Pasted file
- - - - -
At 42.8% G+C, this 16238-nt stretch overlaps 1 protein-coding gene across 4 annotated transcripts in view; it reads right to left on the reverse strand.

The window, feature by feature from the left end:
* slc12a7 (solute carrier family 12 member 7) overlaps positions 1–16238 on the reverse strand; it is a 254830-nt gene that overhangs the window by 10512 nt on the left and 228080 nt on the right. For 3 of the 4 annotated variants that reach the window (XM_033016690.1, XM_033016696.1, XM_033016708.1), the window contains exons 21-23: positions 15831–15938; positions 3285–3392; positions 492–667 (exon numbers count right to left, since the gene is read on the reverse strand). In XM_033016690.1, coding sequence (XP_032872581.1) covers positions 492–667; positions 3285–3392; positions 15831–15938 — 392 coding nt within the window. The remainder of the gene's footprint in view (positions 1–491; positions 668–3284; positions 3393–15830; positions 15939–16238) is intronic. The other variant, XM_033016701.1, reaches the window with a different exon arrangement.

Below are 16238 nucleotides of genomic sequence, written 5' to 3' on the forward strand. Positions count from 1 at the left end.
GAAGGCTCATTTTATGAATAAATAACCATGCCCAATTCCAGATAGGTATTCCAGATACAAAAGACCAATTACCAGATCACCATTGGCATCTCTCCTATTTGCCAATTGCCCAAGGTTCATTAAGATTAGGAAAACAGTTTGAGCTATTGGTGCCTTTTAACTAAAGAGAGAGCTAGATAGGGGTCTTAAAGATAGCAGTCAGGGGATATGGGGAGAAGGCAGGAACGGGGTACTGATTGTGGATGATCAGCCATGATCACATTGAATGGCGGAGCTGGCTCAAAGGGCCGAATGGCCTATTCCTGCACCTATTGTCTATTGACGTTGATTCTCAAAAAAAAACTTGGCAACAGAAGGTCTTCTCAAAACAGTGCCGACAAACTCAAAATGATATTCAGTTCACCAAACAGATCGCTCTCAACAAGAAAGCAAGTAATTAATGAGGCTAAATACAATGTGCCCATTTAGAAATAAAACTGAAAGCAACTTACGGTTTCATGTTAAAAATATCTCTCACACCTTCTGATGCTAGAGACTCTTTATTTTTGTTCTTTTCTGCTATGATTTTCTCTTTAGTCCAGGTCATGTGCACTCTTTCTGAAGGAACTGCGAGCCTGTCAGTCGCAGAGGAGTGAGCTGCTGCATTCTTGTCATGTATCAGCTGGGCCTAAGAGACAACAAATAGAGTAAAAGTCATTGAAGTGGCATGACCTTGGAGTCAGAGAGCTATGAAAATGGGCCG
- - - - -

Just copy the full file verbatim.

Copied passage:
At 42.8% G+C, this 16238-nt stretch overlaps 1 protein-coding gene across 4 annotated transcripts in view; it reads right to left on the reverse strand.

The window, feature by feature from the left end:
* slc12a7 (solute carrier family 12 member 7) overlaps positions 1–16238 on the reverse strand; it is a 254830-nt gene that overhangs the window by 10512 nt on the left and 228080 nt on the right. For 3 of the 4 annotated variants that reach the window (XM_033016690.1, XM_033016696.1, XM_033016708.1), the window contains exons 21-23: positions 15831–15938; positions 3285–3392; positions 492–667 (exon numbers count right to left, since the gene is read on the reverse strand). In XM_033016690.1, coding sequence (XP_032872581.1) covers positions 492–667; positions 3285–3392; positions 15831–15938 — 392 coding nt within the window. The remainder of the gene's footprint in view (positions 1–491; positions 668–3284; positions 3393–15830; positions 15939–16238) is intronic. The other variant, XM_033016701.1, reaches the window with a different exon arrangement.

Below are 16238 nucleotides of genomic sequence, written 5' to 3' on the forward strand. Positions count from 1 at the left end.
GAAGGCTCATTTTATGAATAAATAACCATGCCCAATTCCAGATAGGTATTCCAGATACAAAAGACCAATTACCAGATCACCATTGGCATCTCTCCTATTTGCCAATTGCCCAAGGTTCATTAAGATTAGGAAAACAGTTTGAGCTATTGGTGCCTTTTAACTAAAGAGAGAGCTAGATAGGGGTCTTAAAGATAGCAGTCAGGGGATATGGGGAGAAGGCAGGAACGGGGTACTGATTGTGGATGATCAGCCATGATCACATTGAATGGCGGAGCTGGCTCAAAGGGCCGAATGGCCTATTCCTGCACCTATTGTCTATTGACGTTGATTCTCAAAAAAAAACTTGGCAACAGAAGGTCTTCTCAAAACAGTGCCGACAAACTCAAAATGATATTCAGTTCACCAAACAGATCGCTCTCAACAAGAAAGCAAGTAATTAATGAGGCTAAATACAATGTGCCCATTTAGAAATAAAACTGAAAGCAACTTACGGTTTCATGTTAAAAATATCTCTCACACCTTCTGATGCTAGAGACTCTTTATTTTTGTTCTTTTCTGCTATGATTTTCTCTTTAGTCCAGGTCATGTGCACTCTTTCTGAAGGAACTGCGAGCCTGTCAGTCGCAGAGGAGTGAGCTGCTGCATTCTTGTCATGTATCAGCTGGGCCTAAGAGACAACAAATAGAGTAAAAGTCATTGAAGTGGCATGACCTTGGAGTCAGAGAGCTATGAAAATGGGCCG